04 Aug Anxiety Medications Can Lead to Even More Worries
Stan Starr, a 54-year-old financial consultant, goes to 12-step meetings not because of addiction to street drugs or alcohol, but because of the pills he was prescribed years ago by his psychiatrist for anxiety.
After he stopped taking Klonopin, a type of benzodiazepine, Starr found that he couldn’t sleep, his heartbeat was accelerated, he experienced terrible stomach pains, and he felt more anxious than ever. “I went through sheer living hell,” he said of the withdrawal. “I didn’t know if I was going to make it.”
Katie Balestra, special to the Washington Post, tells Starr’s story in her article on benzodiazepines, drugs that are often prescribed to treat anxiety, panic attacks, and sleep disorders, explaining that they were originally recommended as a safer alternative to barbiturates. But health professionals and consumers are reporting that drugs like Xanax, Ativan, Valium, and Klonopin can lead to physical dependence, often resulting in severe withdrawal symptoms.
According to IMS Health, a health-care information company based in Norwalk, CT, 85 million prescriptions were filled for the most popular benzodiazepines, which was an increase of 10 million since 2004. A study by the Department of Veterans Affairs physicians last year showed that in 2004, 66,000 veterans suffering from post-traumatic stress disorder received prescriptions for benzodiazepines.
While some people herald the benefits of benzodiazepines, others say they are over-prescribed and can come with serious side effects. Some patients become tolerant to the drugs, so they take higher and higher doses to achieve the same effect. This can lead to physical and psychological dependence.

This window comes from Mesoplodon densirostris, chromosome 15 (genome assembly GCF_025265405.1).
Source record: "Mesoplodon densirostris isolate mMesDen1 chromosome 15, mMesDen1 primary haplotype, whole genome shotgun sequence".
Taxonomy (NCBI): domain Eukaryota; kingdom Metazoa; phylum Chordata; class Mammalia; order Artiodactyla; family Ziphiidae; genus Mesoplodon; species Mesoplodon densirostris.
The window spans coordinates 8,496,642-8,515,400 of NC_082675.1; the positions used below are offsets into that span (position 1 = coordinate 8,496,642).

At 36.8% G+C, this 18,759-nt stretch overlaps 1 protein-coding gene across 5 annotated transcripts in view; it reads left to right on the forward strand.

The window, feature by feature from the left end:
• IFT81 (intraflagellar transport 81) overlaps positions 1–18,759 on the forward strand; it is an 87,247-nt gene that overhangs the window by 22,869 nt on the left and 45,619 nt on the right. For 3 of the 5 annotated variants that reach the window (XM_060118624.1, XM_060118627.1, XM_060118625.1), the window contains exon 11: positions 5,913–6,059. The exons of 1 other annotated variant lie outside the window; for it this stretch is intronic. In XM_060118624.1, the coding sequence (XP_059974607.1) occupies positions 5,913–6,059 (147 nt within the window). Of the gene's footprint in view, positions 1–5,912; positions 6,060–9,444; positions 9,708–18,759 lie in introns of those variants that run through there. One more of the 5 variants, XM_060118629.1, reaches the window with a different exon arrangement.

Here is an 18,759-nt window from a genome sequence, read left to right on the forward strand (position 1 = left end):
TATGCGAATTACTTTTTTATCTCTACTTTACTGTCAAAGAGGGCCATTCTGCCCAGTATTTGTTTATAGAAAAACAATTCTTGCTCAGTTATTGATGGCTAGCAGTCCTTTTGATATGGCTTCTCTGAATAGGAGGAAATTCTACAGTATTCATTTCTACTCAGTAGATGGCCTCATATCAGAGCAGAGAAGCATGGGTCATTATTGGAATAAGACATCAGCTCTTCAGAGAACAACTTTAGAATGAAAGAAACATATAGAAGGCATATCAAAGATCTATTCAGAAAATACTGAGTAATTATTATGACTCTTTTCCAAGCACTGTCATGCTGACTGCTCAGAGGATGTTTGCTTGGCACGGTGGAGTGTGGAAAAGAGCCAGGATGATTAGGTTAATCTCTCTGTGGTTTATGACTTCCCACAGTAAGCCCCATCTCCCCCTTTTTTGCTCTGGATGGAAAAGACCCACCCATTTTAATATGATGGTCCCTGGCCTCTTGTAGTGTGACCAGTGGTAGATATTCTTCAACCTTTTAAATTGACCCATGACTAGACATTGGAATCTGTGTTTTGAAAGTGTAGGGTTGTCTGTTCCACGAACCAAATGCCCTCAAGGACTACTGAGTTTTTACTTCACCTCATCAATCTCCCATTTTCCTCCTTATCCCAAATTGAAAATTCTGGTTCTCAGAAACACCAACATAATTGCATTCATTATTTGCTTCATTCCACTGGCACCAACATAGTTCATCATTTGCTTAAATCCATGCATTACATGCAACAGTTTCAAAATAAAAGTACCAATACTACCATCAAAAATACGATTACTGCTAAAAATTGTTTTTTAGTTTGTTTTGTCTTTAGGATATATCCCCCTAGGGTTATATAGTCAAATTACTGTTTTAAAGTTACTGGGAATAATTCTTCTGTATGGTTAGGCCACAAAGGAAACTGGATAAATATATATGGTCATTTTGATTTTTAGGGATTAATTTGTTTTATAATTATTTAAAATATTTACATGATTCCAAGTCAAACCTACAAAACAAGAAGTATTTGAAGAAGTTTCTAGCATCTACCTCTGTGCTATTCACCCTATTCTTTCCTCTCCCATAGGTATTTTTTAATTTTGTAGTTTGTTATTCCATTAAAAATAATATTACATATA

Stephanie Licata, a Harvard Medical School behavioral pharmacologist who studies benzodiazepines, explained that the drugs tell your brain to slow down, creating a calming effect. But for some people, this can lead to memory loss and impaired motor skills.
Withdrawing from benzodiazepines can be similar to withdrawing from heroin, with people experiencing hallucinations, seizures, and even death.
Some doctors say that the vast majority of their patients do just fine on the drugs, however. Robert DuPont, former director of the National Institute on Drug Abuse, who has written several books on addiction and anxiety, said the drugs are widely successful in treating panic and anxiety. He said that 90 percent of his patients have no difficulty taking the medicine, and those with problems are most likely to be people who’ve had issues with addiction in the past.
“The typical patient that I see with anxiety is taking [benzodiazepines] well within the green-light zone,” he said. Addiction is an entirely different issue, having to do with a person “essentially falling in love with a chemical high,” he said. “For those people, they’re booze in the form of a pill.”
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